Understanding Boxing & MMA Fight Nights

Your Ultimate Guide To Understanding Fight Night

Fight Night is always more fun when you know what’s going on in the ring. Here are 5 things to know to get the most out of watching a professional fight.

Published: June 23, 2022

Topics: Culture, Fight News

Author: Emma Comery

I’ll never forget the first time I watched a professional fight. The electricity of punches being exchanged like rapid fire, and the blur of vicious kicks and hook shots flashing across the television screen, punctuated by the roar of the crowd and the spray of blood through the ring. My adrenaline was instantly through the roof. Fights have a way of grabbing you by the throat and never letting go.

But even though I loved watching fights, it took me several Fight Nights to get a handle on what was happening in the ring. The sport was clearly more nuanced than I had realized. And I didn’t have any baseline knowledge about the scoring, judges, refs, or rules. I tried to listen closely to the ringside commentators and was constantly asking my husband to explain everything to me. But over time I started to pick it up, and now when we have friends over to watch the fights, I’m the one providing ringside commentary for them (or TV-side commentary, shall we say).

Whether you prefer traditional stand-up boxing or mixed martial arts, here are five things I learned about Fight Night that helped me enjoy it even more.

5 Tips For Enjoying Fight Night

1. There’s More Than One Way To Win a Fight

Fights are scheduled for either 3 or 5 five-minute rounds, and if both fighters are still standing at the end of those rounds, the decision will go to the three judges, who will judge each fighter based on time spent in a dominant position, the number of significant strikes, takedowns, and overall performance.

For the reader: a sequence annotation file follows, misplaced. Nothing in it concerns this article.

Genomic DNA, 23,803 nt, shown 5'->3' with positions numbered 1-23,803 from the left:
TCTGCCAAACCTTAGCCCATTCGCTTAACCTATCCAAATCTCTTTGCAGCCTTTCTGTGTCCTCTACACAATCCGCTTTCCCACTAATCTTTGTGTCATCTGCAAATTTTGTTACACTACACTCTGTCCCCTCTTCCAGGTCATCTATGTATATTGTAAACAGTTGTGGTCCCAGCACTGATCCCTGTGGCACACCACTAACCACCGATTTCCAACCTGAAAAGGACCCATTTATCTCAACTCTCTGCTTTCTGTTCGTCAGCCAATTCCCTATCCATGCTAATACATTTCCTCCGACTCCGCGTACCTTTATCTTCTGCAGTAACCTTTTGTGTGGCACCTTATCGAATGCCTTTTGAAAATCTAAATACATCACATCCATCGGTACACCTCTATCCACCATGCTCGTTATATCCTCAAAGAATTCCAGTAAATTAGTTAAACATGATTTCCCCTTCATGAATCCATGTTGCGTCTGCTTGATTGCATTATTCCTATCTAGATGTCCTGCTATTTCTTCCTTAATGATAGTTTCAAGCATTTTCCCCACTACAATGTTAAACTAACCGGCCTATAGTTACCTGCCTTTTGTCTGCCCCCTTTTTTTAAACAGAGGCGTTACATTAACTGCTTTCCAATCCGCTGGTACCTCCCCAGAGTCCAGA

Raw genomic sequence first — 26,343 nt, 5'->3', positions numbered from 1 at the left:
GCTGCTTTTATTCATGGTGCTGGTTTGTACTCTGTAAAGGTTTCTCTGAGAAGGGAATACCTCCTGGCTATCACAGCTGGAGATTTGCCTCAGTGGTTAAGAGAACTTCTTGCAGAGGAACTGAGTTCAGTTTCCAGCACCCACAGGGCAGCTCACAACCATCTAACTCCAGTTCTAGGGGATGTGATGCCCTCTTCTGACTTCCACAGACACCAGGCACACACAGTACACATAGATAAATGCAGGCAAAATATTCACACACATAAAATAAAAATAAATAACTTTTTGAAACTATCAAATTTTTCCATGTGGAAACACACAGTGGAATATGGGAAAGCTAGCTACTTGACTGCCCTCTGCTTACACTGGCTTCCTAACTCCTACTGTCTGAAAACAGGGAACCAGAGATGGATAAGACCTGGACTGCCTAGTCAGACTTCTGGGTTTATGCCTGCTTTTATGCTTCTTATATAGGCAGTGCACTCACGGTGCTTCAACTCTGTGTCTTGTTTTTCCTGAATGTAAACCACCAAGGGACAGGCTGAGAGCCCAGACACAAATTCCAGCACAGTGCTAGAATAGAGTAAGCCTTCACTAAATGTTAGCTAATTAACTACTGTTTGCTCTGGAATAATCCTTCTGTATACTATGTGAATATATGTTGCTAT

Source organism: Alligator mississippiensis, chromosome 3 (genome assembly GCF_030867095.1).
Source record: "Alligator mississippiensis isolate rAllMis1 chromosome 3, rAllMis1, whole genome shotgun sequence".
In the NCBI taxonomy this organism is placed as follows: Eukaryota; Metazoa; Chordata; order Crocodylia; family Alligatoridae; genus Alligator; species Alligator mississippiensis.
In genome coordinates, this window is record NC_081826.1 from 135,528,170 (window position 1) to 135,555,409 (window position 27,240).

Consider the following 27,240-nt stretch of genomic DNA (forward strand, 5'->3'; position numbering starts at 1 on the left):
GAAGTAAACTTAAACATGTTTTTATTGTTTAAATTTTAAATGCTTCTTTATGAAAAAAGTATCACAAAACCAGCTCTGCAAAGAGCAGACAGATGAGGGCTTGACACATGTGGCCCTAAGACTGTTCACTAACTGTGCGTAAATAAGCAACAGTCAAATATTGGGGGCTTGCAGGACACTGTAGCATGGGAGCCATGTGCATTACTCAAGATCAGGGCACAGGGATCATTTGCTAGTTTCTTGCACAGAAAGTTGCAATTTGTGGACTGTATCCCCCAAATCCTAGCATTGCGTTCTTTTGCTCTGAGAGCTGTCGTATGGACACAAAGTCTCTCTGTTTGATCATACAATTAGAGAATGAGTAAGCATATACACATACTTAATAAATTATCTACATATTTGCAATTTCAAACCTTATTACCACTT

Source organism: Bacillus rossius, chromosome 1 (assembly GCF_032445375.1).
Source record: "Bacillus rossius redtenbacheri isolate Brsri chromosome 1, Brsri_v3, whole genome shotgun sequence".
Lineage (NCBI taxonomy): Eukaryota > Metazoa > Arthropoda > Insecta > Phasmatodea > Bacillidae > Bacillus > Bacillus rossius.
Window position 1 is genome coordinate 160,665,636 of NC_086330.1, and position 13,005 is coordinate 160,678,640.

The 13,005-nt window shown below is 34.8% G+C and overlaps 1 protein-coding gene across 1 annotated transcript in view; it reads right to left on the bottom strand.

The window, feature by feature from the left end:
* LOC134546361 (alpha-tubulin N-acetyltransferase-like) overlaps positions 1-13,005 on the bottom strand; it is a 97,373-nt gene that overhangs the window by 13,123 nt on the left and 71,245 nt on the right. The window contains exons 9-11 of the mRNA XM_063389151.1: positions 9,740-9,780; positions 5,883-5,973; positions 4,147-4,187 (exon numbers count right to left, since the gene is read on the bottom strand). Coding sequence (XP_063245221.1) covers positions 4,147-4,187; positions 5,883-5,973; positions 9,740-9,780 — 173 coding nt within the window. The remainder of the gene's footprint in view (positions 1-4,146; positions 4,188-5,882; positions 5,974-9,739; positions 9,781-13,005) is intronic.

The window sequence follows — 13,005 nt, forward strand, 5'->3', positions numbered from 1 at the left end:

But boxers can always win by Knockout, Technical Knockout, or Doctor’s Stoppage, which is when a ringside medical professional deems one fighter unfit to continue fighting because of damage sustained in the ring. In MMA, they can also win via Submission, which is when their opponent “taps out” by tapping their hand against the body of the other fighter. This usually occurs when a fighter is dominating their opponent using wrestling or Jiu Jitsu techniques.

2. Knockout vs. Technical Knockout

The term “Knockout” can mean different things depending on the sport. In boxing, a Knockout occurs when one fighter is knocked to the ground and does not return to their feet within ten seconds (counted by the referee). A Technical Knockout is when a referee determines that a fighter has been rendered unable to properly defend themselves. This could happen when a fighter is being punched incessantly and isn’t blocking their face for protection. It could also happen if they are unsteady on their feet after a strike or series of strikes. Oftentimes you can identify a Technical Knockout by the lack of defense or a glazed look in the fighter’s eyes that indicates they aren’t coherent.

3. Certain Moves Are Illegal